Small-to-medium sized businesses that use traditional network attached storage devices probably don’t have to worry as much about all of these advanced access control systems and might be able to prevent inadvertent data loss using a very simple technique like the manipulation of permissions. While those who use enterprise resource planning software may need ABAC or EBAC-focused applications, this may not be true of smaller firms.
Traditional Unix file system permissions date back to the earliest days of the operating system, and they’re now an integral part of GNU/Linux and all of the BSD-based platforms. That means you can take advantage of this on any network that runs everything from Ubuntu workstations to Macintosh laptops. It’s a simple way to develop your own RBAC protocol without installing special tools.
In this system, every storage object is classed as a file and each file is given an owner. Only users that match the ID number of the said owner are allowed total control over a particular file. All other users may manipulate the file based on their permissions assigned by three different metrics.
They can be granted read or write permissions as well as the ability to execute a file if it happens to be a program or a directory. Files don’t have to inherit the same permissions as the directories that they live in, so users can create public areas on a storage device that allows others to either read or write files as they wish. A creative software developer might be able to create a primitive form of ABAC data control tool using nothing more than these principles. Custom software development studios have been spearheading this kind of architecture for some time.
Another common technique is to use what is known as discrete access control lists. Due to their integration with various data structures, these have become common enough that they’re used on a variety of platforms. These normally consist of nothing but a list of users associated with different objects and what actions they’re permitted to take on said objects. If they’re not explicitly listed in a table of associations, then they’re not allowed to take any action at all.
This might seem like a rather strict solution, but it’s far simpler than developing an ABAC or EBAC-based solution. That being said, all of these tools should work well with any paradigm that’s based around traditional RBAC paradigms. In certain operating environments, users are added to a wheel-bit enabled group that allows them to gain root privileges when necessary. Users who aren’t part of this group won’t be able to manage data from an elevated point of view, thus reducing the risk of data loss even in situations where RBAC paradigms might seem a little too simplistic.
IS department staffers could put together some very interesting solutions using these tools.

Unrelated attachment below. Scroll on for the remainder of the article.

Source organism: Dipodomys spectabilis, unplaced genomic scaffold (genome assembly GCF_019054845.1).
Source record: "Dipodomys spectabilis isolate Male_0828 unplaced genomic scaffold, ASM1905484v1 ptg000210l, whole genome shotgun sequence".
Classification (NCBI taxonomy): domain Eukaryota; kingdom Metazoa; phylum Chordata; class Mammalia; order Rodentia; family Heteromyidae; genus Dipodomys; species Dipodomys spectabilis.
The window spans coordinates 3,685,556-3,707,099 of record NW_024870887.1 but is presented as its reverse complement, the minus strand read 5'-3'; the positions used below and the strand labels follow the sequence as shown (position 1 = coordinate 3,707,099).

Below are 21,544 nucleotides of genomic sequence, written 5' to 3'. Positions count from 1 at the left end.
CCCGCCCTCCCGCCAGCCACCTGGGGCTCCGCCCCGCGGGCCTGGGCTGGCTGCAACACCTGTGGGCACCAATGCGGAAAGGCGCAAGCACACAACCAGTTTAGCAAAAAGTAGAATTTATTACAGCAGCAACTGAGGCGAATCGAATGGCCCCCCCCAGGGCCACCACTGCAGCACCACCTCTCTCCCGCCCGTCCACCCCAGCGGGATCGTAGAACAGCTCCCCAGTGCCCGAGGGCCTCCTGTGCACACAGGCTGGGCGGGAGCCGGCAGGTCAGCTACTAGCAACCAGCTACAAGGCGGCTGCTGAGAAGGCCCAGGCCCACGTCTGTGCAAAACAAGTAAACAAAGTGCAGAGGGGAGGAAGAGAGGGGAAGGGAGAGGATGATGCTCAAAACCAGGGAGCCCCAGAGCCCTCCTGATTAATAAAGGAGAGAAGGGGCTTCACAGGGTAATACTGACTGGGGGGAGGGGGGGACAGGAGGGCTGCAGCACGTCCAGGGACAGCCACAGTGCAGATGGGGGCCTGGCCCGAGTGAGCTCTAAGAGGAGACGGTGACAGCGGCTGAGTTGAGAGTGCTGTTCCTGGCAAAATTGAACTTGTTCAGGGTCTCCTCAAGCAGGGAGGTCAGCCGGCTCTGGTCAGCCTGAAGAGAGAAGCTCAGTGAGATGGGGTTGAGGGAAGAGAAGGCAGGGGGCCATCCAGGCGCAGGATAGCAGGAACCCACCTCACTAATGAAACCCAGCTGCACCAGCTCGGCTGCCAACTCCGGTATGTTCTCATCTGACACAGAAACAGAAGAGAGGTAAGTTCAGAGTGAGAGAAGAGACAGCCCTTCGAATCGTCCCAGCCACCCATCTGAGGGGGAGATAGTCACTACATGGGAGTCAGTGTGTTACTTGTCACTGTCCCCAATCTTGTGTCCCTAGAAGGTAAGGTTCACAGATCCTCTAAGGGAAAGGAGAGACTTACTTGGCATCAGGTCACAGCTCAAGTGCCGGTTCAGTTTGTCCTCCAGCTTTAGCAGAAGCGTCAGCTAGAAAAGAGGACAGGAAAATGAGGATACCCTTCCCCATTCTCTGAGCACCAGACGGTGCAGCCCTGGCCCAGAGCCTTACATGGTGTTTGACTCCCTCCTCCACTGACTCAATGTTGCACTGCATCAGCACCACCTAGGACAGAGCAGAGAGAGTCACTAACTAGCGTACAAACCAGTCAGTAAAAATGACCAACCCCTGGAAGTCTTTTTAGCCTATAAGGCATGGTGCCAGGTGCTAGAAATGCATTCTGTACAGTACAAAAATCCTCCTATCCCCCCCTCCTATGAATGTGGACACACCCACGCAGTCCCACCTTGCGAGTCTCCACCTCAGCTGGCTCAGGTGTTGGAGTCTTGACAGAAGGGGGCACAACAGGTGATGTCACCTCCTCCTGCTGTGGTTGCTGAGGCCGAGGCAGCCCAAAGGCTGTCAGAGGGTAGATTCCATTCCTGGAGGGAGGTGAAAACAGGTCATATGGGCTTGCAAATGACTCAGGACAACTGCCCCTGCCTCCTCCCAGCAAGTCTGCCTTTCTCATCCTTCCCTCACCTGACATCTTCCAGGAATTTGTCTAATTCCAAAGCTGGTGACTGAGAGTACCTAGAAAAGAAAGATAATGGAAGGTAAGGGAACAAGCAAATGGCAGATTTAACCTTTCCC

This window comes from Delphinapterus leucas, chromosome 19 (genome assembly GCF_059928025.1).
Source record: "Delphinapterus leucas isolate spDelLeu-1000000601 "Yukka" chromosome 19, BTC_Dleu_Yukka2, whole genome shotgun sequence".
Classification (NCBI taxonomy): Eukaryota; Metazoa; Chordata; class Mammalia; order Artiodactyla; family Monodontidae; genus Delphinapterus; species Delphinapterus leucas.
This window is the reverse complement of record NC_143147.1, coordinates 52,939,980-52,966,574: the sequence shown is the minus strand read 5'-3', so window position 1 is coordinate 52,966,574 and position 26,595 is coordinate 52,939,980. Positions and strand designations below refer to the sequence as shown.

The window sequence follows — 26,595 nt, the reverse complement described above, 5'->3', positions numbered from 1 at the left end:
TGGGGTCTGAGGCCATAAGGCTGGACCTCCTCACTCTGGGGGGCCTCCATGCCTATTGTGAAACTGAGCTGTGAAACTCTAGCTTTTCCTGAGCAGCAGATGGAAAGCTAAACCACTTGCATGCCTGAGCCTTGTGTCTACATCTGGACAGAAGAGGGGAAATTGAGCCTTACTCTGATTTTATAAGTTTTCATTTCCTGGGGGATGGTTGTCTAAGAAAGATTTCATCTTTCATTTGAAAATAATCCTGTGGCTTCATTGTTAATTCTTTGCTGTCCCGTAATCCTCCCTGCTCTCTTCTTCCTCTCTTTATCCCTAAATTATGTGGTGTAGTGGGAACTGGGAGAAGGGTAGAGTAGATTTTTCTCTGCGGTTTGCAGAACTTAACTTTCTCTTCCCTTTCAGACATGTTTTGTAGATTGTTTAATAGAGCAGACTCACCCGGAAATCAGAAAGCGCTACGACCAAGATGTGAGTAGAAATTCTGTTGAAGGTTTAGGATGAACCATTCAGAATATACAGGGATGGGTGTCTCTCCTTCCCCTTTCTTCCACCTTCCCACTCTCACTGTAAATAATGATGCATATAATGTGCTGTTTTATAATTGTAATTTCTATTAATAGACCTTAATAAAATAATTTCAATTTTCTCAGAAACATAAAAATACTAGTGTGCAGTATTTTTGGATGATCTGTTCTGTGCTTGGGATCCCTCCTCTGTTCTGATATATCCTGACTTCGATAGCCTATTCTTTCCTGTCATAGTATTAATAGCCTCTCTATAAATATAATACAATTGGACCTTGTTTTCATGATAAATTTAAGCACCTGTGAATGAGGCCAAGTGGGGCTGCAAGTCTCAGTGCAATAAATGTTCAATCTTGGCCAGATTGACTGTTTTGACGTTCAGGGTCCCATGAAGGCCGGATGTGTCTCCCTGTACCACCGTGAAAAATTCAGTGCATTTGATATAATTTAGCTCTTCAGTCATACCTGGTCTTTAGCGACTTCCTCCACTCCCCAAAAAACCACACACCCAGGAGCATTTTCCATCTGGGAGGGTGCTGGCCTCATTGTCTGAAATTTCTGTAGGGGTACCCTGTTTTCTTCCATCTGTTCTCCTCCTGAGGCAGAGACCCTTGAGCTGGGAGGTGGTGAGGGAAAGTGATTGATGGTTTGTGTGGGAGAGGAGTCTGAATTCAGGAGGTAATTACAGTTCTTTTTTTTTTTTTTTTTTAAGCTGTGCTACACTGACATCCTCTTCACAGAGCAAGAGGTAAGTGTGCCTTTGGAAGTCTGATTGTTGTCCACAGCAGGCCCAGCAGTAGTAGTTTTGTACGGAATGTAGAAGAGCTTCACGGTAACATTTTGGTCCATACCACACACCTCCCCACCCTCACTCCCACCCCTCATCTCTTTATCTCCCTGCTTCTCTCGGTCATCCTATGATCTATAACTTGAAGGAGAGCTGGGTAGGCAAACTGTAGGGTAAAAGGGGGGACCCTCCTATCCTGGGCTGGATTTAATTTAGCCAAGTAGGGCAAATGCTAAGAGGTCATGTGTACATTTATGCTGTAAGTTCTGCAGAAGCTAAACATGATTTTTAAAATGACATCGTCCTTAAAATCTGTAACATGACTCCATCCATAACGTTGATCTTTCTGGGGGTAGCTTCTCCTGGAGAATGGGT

4. Creating a Drop-off Area
Teachers who write their own courseware usually need to put together some way for students to hand in their digital paperwork. Healthcare providers who rely on cloud storage networks have to make sure that medical records can’t be tampered with after they’ve been written. In these cases, it might be best for IS personnel to create some designated area where people can send content without being able to edit it later on.
Regardless of what method they employ, it’s obvious that the needs for either ABAC or EBAC-based access limitations will continue to grow in nearly any industry that uses SaaS-based tools on a daily basis. The fact of the matter is that firms in pretty much every industry segment do now. SaaS tools are convenient and at least relatively simple to use, which makes them attractive to nearly any organization that has to manage data. Whether people want to section off a drop-off area or use complicated multi-user configurations that let them separate normal tasks from administrative ones, these tools should make it possible to do so. Considering that 55 percent of websites and 26 percent of all communications are done through some sort of SaaS platform, the need for these kinds of access controls will be growing.
Summing it Up
For the longest time, RBAC-based access controls were the only way to limit the flow of data, but computer scientists have rapidly brought major changes to the field. ABAC technology focuses not only on the roles that users play but also on the attributes given to their accounts. That can help stop abuses that are the result of compromised credentials or inside jobs. However, this technology does have drawbacks, so some organizations are using hybrid systems that take advantage of both approaches. While there’s continued debate over which technology is the most effective, it’s likely that both the RBAC and ABAC paradigms will continue to flourish for years to come.